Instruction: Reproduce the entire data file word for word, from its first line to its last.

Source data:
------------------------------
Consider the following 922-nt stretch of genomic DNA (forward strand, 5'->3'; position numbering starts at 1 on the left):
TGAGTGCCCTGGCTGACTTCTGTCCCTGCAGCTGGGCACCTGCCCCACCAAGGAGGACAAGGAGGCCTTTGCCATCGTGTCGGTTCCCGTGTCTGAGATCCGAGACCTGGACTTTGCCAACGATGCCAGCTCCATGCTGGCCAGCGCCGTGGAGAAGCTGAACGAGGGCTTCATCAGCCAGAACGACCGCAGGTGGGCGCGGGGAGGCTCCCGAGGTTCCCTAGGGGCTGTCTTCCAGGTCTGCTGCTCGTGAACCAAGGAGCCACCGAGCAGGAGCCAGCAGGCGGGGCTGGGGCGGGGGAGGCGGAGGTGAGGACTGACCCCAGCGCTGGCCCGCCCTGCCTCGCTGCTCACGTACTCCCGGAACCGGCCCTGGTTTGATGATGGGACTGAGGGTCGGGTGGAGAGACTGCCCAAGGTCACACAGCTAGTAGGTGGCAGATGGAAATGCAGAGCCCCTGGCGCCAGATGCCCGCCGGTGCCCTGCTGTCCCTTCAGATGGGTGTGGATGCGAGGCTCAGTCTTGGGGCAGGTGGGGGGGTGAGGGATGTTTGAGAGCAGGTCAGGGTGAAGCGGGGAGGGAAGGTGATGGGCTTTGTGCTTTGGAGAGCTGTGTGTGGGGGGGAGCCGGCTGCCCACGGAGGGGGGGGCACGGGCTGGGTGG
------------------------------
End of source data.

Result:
Consider the following 922-nt stretch of genomic DNA (forward strand, 5'->3'; position numbering starts at 1 on the left):
TGAGTGCCCTGGCTGACTTCTGTCCCTGCAGCTGGGCACCTGCCCCACCAAGGAGGACAAGGAGGCCTTTGCCATCGTGTCGGTTCCCGTGTCTGAGATCCGAGACCTGGACTTTGCCAACGATGCCAGCTCCATGCTGGCCAGCGCCGTGGAGAAGCTGAACGAGGGCTTCATCAGCCAGAACGACCGCAGGTGGGCGCGGGGAGGCTCCCGAGGTTCCCTAGGGGCTGTCTTCCAGGTCTGCTGCTCGTGAACCAAGGAGCCACCGAGCAGGAGCCAGCAGGCGGGGCTGGGGCGGGGGAGGCGGAGGTGAGGACTGACCCCAGCGCTGGCCCGCCCTGCCTCGCTGCTCACGTACTCCCGGAACCGGCCCTGGTTTGATGATGGGACTGAGGGTCGGGTGGAGAGACTGCCCAAGGTCACACAGCTAGTAGGTGGCAGATGGAAATGCAGAGCCCCTGGCGCCAGATGCCCGCCGGTGCCCTGCTGTCCCTTCAGATGGGTGTGGATGCGAGGCTCAGTCTTGGGGCAGGTGGGGGGGTGAGGGATGTTTGAGAGCAGGTCAGGGTGAAGCGGGGAGGGAAGGTGATGGGCTTTGTGCTTTGGAGAGCTGTGTGTGGGGGGGAGCCGGCTGCCCACGGAGGGGGGGGCACGGGCTGGGTGG